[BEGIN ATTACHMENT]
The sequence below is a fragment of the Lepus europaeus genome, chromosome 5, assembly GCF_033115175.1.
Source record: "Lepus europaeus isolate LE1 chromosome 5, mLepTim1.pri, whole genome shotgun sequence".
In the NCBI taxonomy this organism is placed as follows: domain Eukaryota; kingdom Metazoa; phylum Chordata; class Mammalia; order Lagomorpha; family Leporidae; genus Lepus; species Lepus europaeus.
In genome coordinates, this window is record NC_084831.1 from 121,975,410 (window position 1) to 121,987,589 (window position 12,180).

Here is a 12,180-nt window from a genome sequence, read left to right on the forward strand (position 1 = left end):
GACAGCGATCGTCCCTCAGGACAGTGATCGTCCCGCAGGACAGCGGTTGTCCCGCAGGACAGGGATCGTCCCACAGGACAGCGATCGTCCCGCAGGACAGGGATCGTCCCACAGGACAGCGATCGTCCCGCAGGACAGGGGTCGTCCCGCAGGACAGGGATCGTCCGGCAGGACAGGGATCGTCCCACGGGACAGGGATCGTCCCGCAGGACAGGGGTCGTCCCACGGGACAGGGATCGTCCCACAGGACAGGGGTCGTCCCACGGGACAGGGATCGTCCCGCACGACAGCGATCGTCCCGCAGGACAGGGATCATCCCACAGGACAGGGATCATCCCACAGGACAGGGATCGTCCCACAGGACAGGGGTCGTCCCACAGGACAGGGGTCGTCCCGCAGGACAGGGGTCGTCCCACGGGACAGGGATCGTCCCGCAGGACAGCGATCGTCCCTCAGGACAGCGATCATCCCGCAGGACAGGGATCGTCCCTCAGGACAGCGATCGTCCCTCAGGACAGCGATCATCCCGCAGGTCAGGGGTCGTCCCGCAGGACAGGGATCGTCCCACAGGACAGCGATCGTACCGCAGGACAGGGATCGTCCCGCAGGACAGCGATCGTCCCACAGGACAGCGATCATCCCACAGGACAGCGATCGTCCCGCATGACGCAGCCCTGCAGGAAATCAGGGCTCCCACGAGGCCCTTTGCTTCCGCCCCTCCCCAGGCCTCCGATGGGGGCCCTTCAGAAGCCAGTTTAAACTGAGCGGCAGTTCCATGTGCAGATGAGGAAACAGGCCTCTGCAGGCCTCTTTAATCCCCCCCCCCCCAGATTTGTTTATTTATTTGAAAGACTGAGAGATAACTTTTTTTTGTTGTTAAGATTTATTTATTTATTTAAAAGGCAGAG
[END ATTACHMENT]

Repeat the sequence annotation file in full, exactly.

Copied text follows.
The sequence below is a fragment of the Lepus europaeus genome, chromosome 5, assembly GCF_033115175.1.
Source record: "Lepus europaeus isolate LE1 chromosome 5, mLepTim1.pri, whole genome shotgun sequence".
In the NCBI taxonomy this organism is placed as follows: domain Eukaryota; kingdom Metazoa; phylum Chordata; class Mammalia; order Lagomorpha; family Leporidae; genus Lepus; species Lepus europaeus.
In genome coordinates, this window is record NC_084831.1 from 121,975,410 (window position 1) to 121,987,589 (window position 12,180).

Here is a 12,180-nt window from a genome sequence, read left to right on the forward strand (position 1 = left end):
GACAGCGATCGTCCCTCAGGACAGTGATCGTCCCGCAGGACAGCGGTTGTCCCGCAGGACAGGGATCGTCCCACAGGACAGCGATCGTCCCGCAGGACAGGGATCGTCCCACAGGACAGCGATCGTCCCGCAGGACAGGGGTCGTCCCGCAGGACAGGGATCGTCCGGCAGGACAGGGATCGTCCCACGGGACAGGGATCGTCCCGCAGGACAGGGGTCGTCCCACGGGACAGGGATCGTCCCACAGGACAGGGGTCGTCCCACGGGACAGGGATCGTCCCGCACGACAGCGATCGTCCCGCAGGACAGGGATCATCCCACAGGACAGGGATCATCCCACAGGACAGGGATCGTCCCACAGGACAGGGGTCGTCCCACAGGACAGGGGTCGTCCCGCAGGACAGGGGTCGTCCCACGGGACAGGGATCGTCCCGCAGGACAGCGATCGTCCCTCAGGACAGCGATCATCCCGCAGGACAGGGATCGTCCCTCAGGACAGCGATCGTCCCTCAGGACAGCGATCATCCCGCAGGTCAGGGGTCGTCCCGCAGGACAGGGATCGTCCCACAGGACAGCGATCGTACCGCAGGACAGGGATCGTCCCGCAGGACAGCGATCGTCCCACAGGACAGCGATCATCCCACAGGACAGCGATCGTCCCGCATGACGCAGCCCTGCAGGAAATCAGGGCTCCCACGAGGCCCTTTGCTTCCGCCCCTCCCCAGGCCTCCGATGGGGGCCCTTCAGAAGCCAGTTTAAACTGAGCGGCAGTTCCATGTGCAGATGAGGAAACAGGCCTCTGCAGGCCTCTTTAATCCCCCCCCCCCCAGATTTGTTTATTTATTTGAAAGACTGAGAGATAACTTTTTTTTGTTGTTAAGATTTATTTATTTATTTAAAAGGCAGAG